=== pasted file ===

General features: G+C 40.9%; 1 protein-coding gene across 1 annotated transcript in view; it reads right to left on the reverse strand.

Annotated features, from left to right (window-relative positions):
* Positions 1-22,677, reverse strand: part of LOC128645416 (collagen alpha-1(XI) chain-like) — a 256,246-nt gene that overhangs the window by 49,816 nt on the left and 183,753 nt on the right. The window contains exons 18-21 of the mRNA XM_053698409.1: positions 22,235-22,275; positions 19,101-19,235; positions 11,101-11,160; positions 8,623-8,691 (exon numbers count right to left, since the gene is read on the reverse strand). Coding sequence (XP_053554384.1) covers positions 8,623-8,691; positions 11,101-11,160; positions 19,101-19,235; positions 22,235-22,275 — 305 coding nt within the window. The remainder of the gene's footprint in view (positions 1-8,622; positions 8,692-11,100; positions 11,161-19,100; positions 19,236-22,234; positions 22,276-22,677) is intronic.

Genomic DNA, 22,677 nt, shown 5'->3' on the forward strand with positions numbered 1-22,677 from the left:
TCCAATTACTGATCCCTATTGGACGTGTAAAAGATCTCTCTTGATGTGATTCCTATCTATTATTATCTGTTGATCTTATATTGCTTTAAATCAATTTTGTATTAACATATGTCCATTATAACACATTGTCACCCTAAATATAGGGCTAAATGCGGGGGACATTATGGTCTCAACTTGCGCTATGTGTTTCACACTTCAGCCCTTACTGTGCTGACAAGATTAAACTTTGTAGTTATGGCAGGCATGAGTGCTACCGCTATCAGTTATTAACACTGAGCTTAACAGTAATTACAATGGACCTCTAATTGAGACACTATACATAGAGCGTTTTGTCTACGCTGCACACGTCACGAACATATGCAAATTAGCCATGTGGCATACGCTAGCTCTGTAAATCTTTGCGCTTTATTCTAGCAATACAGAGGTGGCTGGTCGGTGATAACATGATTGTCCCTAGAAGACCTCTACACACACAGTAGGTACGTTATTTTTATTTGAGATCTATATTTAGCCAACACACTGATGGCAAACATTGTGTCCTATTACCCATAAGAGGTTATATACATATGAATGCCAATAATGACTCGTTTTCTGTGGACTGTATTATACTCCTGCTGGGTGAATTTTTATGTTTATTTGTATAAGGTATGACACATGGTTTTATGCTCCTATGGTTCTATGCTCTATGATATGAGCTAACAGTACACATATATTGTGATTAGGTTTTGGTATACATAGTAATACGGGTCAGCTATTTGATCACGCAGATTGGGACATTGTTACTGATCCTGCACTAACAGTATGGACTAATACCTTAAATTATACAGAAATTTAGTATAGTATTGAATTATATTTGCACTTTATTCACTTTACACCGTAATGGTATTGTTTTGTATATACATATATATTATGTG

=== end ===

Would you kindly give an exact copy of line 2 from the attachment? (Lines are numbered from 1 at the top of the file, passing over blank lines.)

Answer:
Annotated features, from left to right (window-relative positions):